• Jasmyn Elliott

Anatomy of an Apology

Just a few short months ago, I wrote my thoughts on the slap heard around the world. Today, there is more to the story.


This morning, Will Smith posted a nearly six-minute long video on his YouTube and Instagram feed where he apologized for that fateful night and answered some of our most burning questions. He takes the time to apologize to all parties involved and somewhat delves into how his ongoing inner trauma fueled his actions. He appears to be sincere… and exhausted. What I see is a man who has indeed done a lot of inner work, and still has far more to do.


Will made it a point to take full responsibility. Contrary to the popular belief that his wife Jada-Pinkett Smith encouraged his outburst, Will clarified that his choice to slap Chris Rock was his and his alone. In a culture where women are consistently blamed for the foibles of their spouses, it was surprisingly refreshing that he manned up and didn’t throw her under the bus.


He also informed us that he has reached out to Chris Rock and that the latter party is not yet ready. He leaves the door open for that discussion to happen on Chris’ terms apologized to his family, recognizing that his friendships with him and his brother Tony are likely “irreparable.” Unfortunately, forgiveness from the party we hurt is never guaranteed, and this we deal with that consequence accordingly.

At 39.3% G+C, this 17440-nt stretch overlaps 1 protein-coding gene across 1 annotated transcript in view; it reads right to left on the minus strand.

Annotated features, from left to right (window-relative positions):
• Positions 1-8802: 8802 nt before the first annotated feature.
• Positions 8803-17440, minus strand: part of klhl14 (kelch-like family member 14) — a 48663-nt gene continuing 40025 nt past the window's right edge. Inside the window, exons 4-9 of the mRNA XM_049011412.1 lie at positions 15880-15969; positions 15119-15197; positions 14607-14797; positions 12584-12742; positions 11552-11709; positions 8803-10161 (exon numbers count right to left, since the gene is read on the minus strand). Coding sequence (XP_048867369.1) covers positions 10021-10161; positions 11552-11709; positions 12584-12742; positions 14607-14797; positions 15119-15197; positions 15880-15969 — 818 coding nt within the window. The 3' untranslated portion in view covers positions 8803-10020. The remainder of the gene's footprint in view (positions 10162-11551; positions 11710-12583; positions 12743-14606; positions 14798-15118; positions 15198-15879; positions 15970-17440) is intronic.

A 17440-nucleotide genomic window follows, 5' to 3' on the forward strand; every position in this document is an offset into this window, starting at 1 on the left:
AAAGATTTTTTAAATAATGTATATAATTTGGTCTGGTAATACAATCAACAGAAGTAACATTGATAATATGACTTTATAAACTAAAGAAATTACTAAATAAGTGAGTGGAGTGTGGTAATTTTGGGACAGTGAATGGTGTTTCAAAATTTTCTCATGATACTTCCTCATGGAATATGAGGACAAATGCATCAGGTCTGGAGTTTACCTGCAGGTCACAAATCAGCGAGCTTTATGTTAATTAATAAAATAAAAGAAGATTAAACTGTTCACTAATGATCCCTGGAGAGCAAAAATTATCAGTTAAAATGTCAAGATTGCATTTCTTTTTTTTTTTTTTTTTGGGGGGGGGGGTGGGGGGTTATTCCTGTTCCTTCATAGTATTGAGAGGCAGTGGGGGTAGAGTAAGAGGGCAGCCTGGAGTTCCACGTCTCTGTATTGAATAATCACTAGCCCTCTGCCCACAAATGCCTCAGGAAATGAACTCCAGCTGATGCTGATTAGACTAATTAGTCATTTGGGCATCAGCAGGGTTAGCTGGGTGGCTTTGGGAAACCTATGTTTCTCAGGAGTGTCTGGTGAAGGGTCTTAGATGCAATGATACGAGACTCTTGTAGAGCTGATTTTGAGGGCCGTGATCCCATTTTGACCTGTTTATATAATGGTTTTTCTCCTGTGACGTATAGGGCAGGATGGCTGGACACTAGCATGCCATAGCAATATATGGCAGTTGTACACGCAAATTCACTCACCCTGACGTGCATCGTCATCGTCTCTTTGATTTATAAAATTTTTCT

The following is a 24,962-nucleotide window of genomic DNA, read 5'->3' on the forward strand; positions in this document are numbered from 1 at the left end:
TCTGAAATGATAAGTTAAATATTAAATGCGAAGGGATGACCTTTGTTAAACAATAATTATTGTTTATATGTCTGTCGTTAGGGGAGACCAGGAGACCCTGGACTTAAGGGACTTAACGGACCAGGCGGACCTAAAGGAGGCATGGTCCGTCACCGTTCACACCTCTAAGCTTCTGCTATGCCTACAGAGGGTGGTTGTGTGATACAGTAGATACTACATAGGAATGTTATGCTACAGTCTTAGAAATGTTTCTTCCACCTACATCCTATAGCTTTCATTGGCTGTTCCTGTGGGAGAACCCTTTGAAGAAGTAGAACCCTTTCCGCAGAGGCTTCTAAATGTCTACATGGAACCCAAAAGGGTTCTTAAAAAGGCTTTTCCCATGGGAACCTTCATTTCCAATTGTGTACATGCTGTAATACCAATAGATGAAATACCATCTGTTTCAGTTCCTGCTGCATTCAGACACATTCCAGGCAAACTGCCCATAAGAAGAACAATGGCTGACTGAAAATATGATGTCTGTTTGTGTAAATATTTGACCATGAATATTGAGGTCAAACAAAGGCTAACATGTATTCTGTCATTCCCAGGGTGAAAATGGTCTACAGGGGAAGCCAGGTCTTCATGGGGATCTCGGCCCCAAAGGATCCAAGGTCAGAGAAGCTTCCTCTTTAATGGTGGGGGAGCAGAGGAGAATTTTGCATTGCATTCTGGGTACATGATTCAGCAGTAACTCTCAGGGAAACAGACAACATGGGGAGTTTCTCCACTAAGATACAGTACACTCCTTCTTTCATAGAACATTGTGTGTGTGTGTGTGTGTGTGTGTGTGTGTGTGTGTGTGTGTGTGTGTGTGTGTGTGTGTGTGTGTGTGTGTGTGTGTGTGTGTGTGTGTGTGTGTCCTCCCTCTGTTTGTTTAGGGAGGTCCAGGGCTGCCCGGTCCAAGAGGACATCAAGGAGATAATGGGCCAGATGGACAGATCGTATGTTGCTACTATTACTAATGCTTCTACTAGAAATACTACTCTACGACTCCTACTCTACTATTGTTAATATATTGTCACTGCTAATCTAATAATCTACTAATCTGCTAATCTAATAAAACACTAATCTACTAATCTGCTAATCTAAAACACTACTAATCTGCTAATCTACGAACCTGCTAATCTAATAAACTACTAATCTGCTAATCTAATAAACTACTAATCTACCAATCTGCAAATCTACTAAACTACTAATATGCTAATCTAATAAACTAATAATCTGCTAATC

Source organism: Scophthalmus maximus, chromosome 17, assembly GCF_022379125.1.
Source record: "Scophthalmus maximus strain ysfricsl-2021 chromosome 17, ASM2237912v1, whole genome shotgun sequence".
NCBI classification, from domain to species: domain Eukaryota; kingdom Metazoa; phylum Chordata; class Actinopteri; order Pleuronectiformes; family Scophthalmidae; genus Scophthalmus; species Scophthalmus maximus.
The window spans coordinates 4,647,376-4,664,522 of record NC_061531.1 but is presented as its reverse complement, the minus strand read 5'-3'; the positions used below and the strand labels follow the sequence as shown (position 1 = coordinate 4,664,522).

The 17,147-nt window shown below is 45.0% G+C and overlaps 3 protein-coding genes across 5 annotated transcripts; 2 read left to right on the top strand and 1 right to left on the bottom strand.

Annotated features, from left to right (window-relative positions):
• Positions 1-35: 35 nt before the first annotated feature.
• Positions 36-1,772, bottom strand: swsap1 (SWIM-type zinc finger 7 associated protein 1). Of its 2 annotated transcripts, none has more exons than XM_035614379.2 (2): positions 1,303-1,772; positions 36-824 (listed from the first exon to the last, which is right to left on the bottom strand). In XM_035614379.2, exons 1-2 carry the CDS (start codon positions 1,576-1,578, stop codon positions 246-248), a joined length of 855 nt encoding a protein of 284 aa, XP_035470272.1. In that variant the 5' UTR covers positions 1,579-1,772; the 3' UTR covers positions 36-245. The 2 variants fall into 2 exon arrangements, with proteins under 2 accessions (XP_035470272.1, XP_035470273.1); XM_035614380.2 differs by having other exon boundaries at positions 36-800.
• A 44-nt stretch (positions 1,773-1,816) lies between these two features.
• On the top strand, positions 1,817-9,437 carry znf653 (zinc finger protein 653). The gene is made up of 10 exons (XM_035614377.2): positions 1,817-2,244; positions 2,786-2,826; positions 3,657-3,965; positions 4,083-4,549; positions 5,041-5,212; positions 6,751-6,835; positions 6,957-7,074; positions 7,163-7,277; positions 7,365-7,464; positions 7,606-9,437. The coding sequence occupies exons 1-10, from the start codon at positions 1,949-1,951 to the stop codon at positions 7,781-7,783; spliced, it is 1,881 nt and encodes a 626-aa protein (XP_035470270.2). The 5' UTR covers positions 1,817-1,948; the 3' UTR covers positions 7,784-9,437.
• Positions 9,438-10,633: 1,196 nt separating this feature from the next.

Out of everything he said, there are two statements that stood out to me. One is where he states that he says, and I quote: “Disappointing people is my central trauma.” When he said this, I related all too well. There have been too many times to count that I myself have compromised my own values in order to stay in the good graces of others, or have felt the sting of letting someone down when I messed up or didn’t follow through. I’m sure all of us have. Even so, I appreciate the fact that he recognized his pattern without using it as a justification for his actions.


Another statement he made is “I am deeply remorseful, and I’m trying to be remorseful without being ashamed of myself.” On the surface this seems like a backhanded statement. Logic would state that he should be ashamed of himself. However, if Will (or any of us) were to constantly carry the shame of past mistakes with us in perpetuity, there would be no room for healing. Shame and growth cannot coexist. It is only by learning to forgive ourselves that we can truly learn the lessons from our mistakes and apply them to making better choices.


As I said before, the only difference between Will and our own worst moments is the presence of absence of a rolling camera. Like him, we have all made terrible decisions spurred by a lack of forethought and the replaying of unhealed trauma. May all of us continue to do our work so that going forward we can own up to our mistakes, seek forgiveness from within and from those we hurt, and make better choices.

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